Je suis complètement d'accord avec toi

Get ready to learn everything you ever wanted to know about the basic French sentence “Je suis complètement d’accord avec toi”.

It includes a complete guide of what it mean and how you can use it in a casual conversation with an audio example. But that’s not all, we also sprinkled some useful stuff like dialogue example, synonyms, slow pronunciation audio and more!

Oh and on this page you will find our others sentences explained plus all our French words pages on this page. Wishing you a good learning!

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English translation

Audio pronunciation

Slow pronunciation

Normal pronunciation

What does it mean exactly?


The literal meaning is:

  • Je suis → I am
  • Complètement → Completely/li>
  • D’accord → In agreement
  • Avec toi → With you

In French, to express an agreement, we use the structure: être (to be) + d’accord (in agreement) + avec (with). Contrary to English, which uses: “to have an agreement with“.

No matter if you are using “Je suis d’accord avec + someone” or “Je suis d’accord avec + something” the meaning is always “I agree with“. But when you use it with + someone, it can also be translated as “I have the same opinion than

How to use it

Using “Complètement” is optional, add it to emphasize the agreement if necessary.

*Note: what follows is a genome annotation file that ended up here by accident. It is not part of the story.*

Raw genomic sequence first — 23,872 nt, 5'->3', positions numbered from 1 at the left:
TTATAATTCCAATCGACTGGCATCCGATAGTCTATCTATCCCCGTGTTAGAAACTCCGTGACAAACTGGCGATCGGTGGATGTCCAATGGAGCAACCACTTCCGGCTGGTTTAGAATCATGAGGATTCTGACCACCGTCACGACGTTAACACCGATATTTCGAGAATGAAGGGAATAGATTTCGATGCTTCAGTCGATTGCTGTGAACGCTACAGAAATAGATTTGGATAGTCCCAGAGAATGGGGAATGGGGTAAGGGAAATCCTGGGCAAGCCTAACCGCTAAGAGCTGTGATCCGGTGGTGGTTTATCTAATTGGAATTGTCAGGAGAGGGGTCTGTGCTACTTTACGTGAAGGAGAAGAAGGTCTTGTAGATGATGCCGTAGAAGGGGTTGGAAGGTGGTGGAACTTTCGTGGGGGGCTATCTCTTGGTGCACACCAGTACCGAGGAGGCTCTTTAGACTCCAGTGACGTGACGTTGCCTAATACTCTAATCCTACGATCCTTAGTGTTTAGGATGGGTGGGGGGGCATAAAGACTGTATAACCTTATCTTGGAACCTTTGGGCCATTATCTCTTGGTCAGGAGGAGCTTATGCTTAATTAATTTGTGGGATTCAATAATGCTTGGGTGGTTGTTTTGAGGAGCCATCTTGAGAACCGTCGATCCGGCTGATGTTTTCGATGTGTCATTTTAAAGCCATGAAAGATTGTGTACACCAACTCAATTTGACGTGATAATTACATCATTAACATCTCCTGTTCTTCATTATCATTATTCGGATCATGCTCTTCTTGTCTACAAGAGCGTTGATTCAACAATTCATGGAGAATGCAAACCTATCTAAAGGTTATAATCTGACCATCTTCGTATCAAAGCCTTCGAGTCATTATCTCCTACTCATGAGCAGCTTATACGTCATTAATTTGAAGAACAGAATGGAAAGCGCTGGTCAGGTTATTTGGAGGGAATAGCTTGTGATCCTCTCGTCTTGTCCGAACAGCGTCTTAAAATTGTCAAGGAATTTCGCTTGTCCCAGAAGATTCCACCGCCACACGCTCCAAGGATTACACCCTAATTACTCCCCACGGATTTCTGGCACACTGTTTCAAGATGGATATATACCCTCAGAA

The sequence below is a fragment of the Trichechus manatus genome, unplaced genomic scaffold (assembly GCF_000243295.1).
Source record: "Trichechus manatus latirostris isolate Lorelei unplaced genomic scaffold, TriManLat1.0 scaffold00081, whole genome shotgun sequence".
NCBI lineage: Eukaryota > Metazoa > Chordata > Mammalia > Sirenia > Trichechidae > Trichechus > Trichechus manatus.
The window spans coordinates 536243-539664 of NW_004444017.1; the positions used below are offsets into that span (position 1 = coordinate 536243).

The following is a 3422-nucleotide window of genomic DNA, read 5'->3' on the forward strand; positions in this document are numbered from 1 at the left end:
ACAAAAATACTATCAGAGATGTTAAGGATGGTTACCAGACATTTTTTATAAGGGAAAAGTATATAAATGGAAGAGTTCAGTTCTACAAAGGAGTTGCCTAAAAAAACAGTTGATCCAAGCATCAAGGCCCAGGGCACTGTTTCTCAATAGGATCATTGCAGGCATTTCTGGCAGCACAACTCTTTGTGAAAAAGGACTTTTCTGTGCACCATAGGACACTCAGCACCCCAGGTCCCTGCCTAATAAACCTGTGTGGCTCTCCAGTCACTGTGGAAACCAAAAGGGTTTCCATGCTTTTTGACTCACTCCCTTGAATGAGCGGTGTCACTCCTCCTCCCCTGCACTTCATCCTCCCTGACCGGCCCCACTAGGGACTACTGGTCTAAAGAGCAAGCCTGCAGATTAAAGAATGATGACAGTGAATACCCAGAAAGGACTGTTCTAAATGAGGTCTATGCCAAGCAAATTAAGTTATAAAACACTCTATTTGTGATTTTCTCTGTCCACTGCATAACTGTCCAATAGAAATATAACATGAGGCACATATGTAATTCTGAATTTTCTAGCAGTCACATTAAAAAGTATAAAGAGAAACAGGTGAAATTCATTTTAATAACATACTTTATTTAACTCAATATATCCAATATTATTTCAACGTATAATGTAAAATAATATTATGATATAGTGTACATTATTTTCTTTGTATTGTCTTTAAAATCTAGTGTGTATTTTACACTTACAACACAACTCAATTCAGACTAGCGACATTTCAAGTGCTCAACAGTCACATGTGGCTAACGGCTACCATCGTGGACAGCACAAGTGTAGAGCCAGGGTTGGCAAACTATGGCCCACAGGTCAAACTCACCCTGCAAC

Your mother thinks you should take an umbrella in case it will be raining, you can say “Je suis d’accord avec toi” (I agree with you / I have the same opinion as you).

Now, a politician is making a law suggestion on TV and you approve it, you can say: “Je suis d’accord avec cette proposition” (I agree with this suggestion / I approve this suggestion)

Also, if the context is clear you are not obliged to add “avec …” (with…) after. For example: you are asked “Es-tu d’accord pour venir avec nous ?” (Do you agree to come with us?), the question is very precise, so just say: “Je suis d’accord” (I agree) or “D’accord” (Agreed / Alright).

Synonyms and similarities

Example in a story with French audio

Now, let’s see a complete example of this phrase in a story with slow French audio and the English translation below.
Différends de longue date
Long-standing disputes
Si vous venez en France, vous entendrez sûrement des débats sur plusieurs sujets…
If you come to France, you will surely hear debates about several topics…
Par exemple : doit-on appeler la fameuse viennoiserie française un pain au chocolat ou une chocolatine ?
For example: should we call the famous French pastries “a chocolate bread” or ” a chocolatine”?
Ou alors : est-ce que le Mont-Saint-Michel appartient à la Normandie ou à la Bretagne ?
Or: does the Mont-Saint-Michel belong to Normandy or Brittany?
Donc on entend souvent ce genre de conversation :
So we often hear this kind of conversation:
Nicolas:   Il faut être fou pour appeler une chocolatine : “un pain au chocolat” !
You must be crazy to call a chocolatine “chocolate bread”!
Brigitte:   Je suis complètement d’accord avec toi !
I fully agree with you!
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